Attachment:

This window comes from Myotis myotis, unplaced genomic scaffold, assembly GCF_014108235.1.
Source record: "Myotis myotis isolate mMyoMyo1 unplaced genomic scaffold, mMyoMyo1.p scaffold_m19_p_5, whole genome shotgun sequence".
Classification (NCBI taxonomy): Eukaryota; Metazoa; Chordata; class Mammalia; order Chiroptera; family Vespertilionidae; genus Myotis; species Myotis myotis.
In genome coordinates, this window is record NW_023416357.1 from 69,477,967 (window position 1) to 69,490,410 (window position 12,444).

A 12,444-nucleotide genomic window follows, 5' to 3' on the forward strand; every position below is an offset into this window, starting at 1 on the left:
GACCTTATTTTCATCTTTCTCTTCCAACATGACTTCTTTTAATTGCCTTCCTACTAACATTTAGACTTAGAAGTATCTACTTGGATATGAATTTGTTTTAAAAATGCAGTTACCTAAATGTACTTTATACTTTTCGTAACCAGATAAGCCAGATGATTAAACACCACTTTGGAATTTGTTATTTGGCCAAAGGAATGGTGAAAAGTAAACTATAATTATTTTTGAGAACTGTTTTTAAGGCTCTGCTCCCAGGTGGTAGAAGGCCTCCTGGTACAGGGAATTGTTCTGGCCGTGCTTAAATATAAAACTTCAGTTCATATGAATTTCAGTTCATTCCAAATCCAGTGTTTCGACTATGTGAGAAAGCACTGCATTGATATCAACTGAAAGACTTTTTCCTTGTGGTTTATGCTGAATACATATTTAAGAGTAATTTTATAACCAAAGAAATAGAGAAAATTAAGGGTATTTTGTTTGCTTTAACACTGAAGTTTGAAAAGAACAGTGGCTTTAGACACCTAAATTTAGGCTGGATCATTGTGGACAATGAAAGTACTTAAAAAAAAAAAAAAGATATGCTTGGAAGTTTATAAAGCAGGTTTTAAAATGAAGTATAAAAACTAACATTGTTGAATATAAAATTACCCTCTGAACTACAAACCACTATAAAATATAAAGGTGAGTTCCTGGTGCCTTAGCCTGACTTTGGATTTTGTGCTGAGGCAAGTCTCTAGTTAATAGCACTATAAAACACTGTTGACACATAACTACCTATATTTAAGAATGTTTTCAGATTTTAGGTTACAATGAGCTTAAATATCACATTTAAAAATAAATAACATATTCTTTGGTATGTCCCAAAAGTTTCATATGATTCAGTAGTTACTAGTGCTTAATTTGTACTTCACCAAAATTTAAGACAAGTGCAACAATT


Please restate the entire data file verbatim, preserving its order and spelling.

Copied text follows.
This window comes from Myotis myotis, unplaced genomic scaffold, assembly GCF_014108235.1.
Source record: "Myotis myotis isolate mMyoMyo1 unplaced genomic scaffold, mMyoMyo1.p scaffold_m19_p_5, whole genome shotgun sequence".
Classification (NCBI taxonomy): Eukaryota; Metazoa; Chordata; class Mammalia; order Chiroptera; family Vespertilionidae; genus Myotis; species Myotis myotis.
In genome coordinates, this window is record NW_023416357.1 from 69,477,967 (window position 1) to 69,490,410 (window position 12,444).

A 12,444-nucleotide genomic window follows, 5' to 3' on the forward strand; every position below is an offset into this window, starting at 1 on the left:
GACCTTATTTTCATCTTTCTCTTCCAACATGACTTCTTTTAATTGCCTTCCTACTAACATTTAGACTTAGAAGTATCTACTTGGATATGAATTTGTTTTAAAAATGCAGTTACCTAAATGTACTTTATACTTTTCGTAACCAGATAAGCCAGATGATTAAACACCACTTTGGAATTTGTTATTTGGCCAAAGGAATGGTGAAAAGTAAACTATAATTATTTTTGAGAACTGTTTTTAAGGCTCTGCTCCCAGGTGGTAGAAGGCCTCCTGGTACAGGGAATTGTTCTGGCCGTGCTTAAATATAAAACTTCAGTTCATATGAATTTCAGTTCATTCCAAATCCAGTGTTTCGACTATGTGAGAAAGCACTGCATTGATATCAACTGAAAGACTTTTTCCTTGTGGTTTATGCTGAATACATATTTAAGAGTAATTTTATAACCAAAGAAATAGAGAAAATTAAGGGTATTTTGTTTGCTTTAACACTGAAGTTTGAAAAGAACAGTGGCTTTAGACACCTAAATTTAGGCTGGATCATTGTGGACAATGAAAGTACTTAAAAAAAAAAAAAAGATATGCTTGGAAGTTTATAAAGCAGGTTTTAAAATGAAGTATAAAAACTAACATTGTTGAATATAAAATTACCCTCTGAACTACAAACCACTATAAAATATAAAGGTGAGTTCCTGGTGCCTTAGCCTGACTTTGGATTTTGTGCTGAGGCAAGTCTCTAGTTAATAGCACTATAAAACACTGTTGACACATAACTACCTATATTTAAGAATGTTTTCAGATTTTAGGTTACAATGAGCTTAAATATCACATTTAAAAATAAATAACATATTCTTTGGTATGTCCCAAAAGTTTCATATGATTCAGTAGTTACTAGTGCTTAATTTGTACTTCACCAAAATTTAAGACAAGTGCAACAATT